Over Representation of African American Students in the Special Education System.

Topics: Special education, Education, Educational psychology Pages: 7 (2023 words) Published: August 30, 2010
My current school has special education roster of 32 students in self contain with over 90% of the students being African-American. This paper will address the large number African-American students in the special education system. Attention will be focus on the social economic roles that play a part in placement. When done properly and in appropriate perspective, special education is beneficial for students with a real disability, but special education services are inappropriate when a student receives it when it is not needed. African-American students are being placed in the special education system at an alarming rate. They are being labeled with disabilities at ages as early as five years old, because they progress slower than the rest of the class, bias in assessment instrument, discrimination in society reflected in the school or they may present some behavior issue. Special education is appropriate placement for students with real disabilities, but minority blacks are being disproportionately place in special education. This unjust placement at early ages are causing these children to be stereotyped as slow learners causing low self esteem and low achievement rate during and after school. This is a major problem when addressing special education for African Americans. Many attempts have been made to solve the issues but there have been no satisfactory results.

Theoretical Framework
The disproportionate representation of African-Americans students in the special education system is well documented. This misrepresentation has been problematic since the inception of the special education program. This paper will probe the reasons many of these students have been categorized with various type of learning disabilities or emotional disturbances. These labels given to students have proven to be life altering to students given incorrect placement. Lawsuits have been filed charging that placements of high numbers of African American, especially male, in special education classes has been a tool for resisting court ordered desegregation (Harry and Anderson, 1992). In many instances there is a lack of or unwillingness to properly place African American students because of educators in some systems being culturally diverse. Secondly there is a lot of mistrust between educators and parents. Many parents don’t seek appropriate services or disagree with educational placement because they feel they will be see as ignorant or “talked down” to by teachers and administrators placing their children in special education. This paper will also discuss the long term effects that hinder students educational progress as well as there adult life. Once placed in many special education programs student may not be in line to receive a high school diploma. Many students have difficulties in the community getting jobs because employers feel they will be slower then there counterparts that received a regular education. This then snowballs into the child being placed in a lower social economic bracket because of the type of employment they will have to settle for in adulthood.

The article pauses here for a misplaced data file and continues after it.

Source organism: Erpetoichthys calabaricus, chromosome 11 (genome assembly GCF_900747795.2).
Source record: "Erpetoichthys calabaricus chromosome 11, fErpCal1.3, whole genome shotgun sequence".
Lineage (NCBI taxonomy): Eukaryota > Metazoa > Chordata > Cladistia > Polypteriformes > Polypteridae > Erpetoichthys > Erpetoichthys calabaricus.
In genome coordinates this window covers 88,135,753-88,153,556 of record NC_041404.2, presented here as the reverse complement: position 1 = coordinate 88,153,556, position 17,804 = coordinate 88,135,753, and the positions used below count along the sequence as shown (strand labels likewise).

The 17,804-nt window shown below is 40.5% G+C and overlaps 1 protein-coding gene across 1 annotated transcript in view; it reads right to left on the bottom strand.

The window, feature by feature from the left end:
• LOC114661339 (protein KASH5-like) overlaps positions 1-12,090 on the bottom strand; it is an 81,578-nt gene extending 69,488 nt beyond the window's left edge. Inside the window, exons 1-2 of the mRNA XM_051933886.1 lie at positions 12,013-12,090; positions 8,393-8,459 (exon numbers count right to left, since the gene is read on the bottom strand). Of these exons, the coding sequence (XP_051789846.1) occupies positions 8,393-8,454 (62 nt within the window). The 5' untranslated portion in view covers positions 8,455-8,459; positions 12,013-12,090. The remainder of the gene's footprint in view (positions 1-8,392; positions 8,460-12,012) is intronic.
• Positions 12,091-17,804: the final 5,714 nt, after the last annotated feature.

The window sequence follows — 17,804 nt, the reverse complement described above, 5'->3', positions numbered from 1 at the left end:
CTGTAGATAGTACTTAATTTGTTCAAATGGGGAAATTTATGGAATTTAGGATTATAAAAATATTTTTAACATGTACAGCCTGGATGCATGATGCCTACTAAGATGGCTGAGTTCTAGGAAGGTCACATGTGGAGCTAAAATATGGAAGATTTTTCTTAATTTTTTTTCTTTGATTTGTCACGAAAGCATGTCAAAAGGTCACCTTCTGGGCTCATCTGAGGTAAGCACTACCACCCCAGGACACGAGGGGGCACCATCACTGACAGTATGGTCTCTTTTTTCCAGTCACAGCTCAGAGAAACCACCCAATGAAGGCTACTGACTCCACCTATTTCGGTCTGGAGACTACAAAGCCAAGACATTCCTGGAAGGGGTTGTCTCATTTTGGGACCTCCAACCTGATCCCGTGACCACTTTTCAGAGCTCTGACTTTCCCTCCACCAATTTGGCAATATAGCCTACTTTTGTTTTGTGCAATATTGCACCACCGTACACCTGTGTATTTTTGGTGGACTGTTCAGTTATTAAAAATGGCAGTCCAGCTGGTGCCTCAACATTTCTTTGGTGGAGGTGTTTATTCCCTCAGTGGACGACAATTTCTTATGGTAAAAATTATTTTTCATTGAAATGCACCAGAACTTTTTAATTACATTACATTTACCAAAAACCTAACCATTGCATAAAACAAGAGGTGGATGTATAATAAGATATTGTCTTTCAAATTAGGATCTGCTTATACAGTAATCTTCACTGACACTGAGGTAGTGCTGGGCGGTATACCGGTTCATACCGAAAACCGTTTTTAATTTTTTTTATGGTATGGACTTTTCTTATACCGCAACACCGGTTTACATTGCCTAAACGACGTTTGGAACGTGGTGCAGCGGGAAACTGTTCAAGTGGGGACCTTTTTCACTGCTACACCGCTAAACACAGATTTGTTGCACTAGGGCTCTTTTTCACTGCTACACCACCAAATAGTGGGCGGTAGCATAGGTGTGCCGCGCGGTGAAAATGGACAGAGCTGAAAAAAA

African-American students are disproportionally placed in the special education system around the country. This misrepresentation is may be due to teacher ineffectiveness. Improving teachers’ capacity to provide culturally responsive instruction to African American students is like to improve student learning ability (Darling-Hammond, 2004). New teachers must meet a vigorous undergraduate program to become certified they continue to graduate enable to effectively teach African American students. Many exit program with a misconception of black students. They think that the African American students are not as smart as other races. The purpose of this study is to prove there is a misrepresentation of African American students in special education. I also plan to illustrate the problem of...

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